“Mom, this is Pat,” I step out of the way of their meeting. “Pat, this is my mother, Mona.” My mother approaches him, wraps her bony arms around him and squeezes as if she were being reunited with a long-lost love. Pat’s brown eyes shoot daggers at me over her shoulder. Mom stands back from the embrace, leaves her hands resting on his upper arms and says with a bright smile, “So, Danny tells me you two were fucking?”

     The boyfriend laughs—in that way that says he is dying inside—then nods.

     My seventy-three-year-old mother squeals in delight and dances a jig, old lady batwings wagging, toes tapping, shit-eating grin plastered on her face. “Oh, how I wish I was young again and could spend my days in bed with a cutie like you!”

     Somehow, we dated for almost two years.

Danny Fisher is a current degree candidate at The Mountainview Low Residency MFA in Fiction and Nonfiction.


On Acting Like Snails

By Elodie Reed


I searched for action in the tidal pool but could only find periwinkle snails. My friend Laura, visiting from Washington, D.C., had never been to the coast of Maine before, and I wanted to show her a crab or something else wriggling and obviously alive. I sat on the edge of the long, narrow, water-filled gash in the grey rock and stared down.

     It only took a minute of staying still before I saw just how much the snails squirmed along the damp rock walls, at the water’s edge, and at the bottom of the pool. The brown, beige and lilac spiral shells spun like dials, adjusting this way and that, as each set of dark brown antennae probed the way forward.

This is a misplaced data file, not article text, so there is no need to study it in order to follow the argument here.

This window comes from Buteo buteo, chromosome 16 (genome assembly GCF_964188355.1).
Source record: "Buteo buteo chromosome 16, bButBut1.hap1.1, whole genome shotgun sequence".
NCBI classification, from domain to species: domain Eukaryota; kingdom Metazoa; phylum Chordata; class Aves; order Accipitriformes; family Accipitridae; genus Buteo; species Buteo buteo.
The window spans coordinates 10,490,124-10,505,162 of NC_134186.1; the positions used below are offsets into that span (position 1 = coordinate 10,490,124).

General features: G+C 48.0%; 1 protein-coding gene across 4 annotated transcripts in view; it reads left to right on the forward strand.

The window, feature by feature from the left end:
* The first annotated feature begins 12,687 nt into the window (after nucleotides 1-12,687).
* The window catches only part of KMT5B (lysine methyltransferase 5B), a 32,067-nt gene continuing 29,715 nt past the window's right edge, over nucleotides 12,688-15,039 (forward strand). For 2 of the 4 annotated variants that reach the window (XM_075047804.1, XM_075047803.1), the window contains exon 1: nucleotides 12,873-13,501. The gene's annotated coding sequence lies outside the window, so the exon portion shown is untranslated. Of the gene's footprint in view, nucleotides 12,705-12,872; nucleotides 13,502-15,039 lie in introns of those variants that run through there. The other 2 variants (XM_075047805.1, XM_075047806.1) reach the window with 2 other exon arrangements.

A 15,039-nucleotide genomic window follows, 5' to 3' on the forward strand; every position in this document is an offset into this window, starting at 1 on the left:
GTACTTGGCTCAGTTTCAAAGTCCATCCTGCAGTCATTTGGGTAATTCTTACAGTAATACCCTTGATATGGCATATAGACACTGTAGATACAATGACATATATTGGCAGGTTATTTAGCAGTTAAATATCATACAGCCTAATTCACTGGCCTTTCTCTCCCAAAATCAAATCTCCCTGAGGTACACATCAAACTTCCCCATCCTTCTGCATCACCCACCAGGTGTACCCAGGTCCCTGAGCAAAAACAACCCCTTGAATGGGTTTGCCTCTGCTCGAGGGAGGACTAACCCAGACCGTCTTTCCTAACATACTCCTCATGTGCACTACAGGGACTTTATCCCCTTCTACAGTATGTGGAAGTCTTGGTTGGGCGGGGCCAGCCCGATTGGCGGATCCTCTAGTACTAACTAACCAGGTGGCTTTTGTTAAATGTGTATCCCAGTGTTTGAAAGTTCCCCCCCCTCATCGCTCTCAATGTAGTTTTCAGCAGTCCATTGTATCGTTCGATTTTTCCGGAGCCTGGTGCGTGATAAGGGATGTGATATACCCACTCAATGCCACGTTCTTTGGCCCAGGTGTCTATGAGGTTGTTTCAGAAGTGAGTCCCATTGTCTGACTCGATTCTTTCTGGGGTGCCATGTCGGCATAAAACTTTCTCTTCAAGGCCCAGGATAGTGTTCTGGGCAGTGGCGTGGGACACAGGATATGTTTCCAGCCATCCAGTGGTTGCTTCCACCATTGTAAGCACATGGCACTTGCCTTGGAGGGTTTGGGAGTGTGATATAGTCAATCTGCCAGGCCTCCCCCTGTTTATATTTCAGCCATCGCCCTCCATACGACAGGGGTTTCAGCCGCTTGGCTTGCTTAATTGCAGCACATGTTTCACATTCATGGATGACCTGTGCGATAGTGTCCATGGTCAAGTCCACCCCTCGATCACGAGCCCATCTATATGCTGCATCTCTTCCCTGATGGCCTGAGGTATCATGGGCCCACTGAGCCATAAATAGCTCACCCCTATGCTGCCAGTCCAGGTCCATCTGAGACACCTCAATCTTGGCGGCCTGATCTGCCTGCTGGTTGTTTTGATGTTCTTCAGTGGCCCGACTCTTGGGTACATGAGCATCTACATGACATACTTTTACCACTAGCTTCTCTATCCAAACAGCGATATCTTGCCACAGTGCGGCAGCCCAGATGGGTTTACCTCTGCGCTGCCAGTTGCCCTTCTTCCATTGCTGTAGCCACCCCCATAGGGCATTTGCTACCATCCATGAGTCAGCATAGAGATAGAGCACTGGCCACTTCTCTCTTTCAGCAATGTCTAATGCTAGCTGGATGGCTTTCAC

“I think I’m stepping on them!” Laura, who had also discovered the periwinkles, tiptoed over wet rocks a few feet away. She let out a cry whenever her sneaker landed with a particularly crispy crunch.

     “They’re everywhere,” I agreed. “I didn’t realize how much they moved.”

"The brown, beige and lilac spiral shells spun like dials, adjusting this way and that, as each set of dark brown antennae probed the way forward."

Before we left Maine, Laura and I drove through Portland, where a bearded man in a blue flannel shirt stood beneath a stoplight and held a cardboard sign that read: “Fisherman Out Of Work.” The light was still red, so I reached into the backseat for our box of snacks and rolled down the driver’s side window. I held out the box.

     “What is it?” the man asked.

     “Granola bars and fruit leathers.”

     He grabbed a Chewy bar, said thanks and moved on to the car behind ours. As I waited for the light to turn green, I wished I had met his eyes, which had been shaded by the baseball cap crammed down over his long hair.

     “Wow, I don’t know if I would have done that,” Laura said. She didn’t sound critical – more like, wondering. I considered all the old arguments I used to make inside my head: it might be unsafe; he might sell the food for drugs; there might be a better way of helping him.

     “I used to not stop and tell myself I’d donate to a homeless shelter when I got home, but I’d always forget to do it, ” I said. “Now I just try to acknowledge people, and offer them food if I have it.” The attempt, even if small and imperfect, always felt better than doing nothing.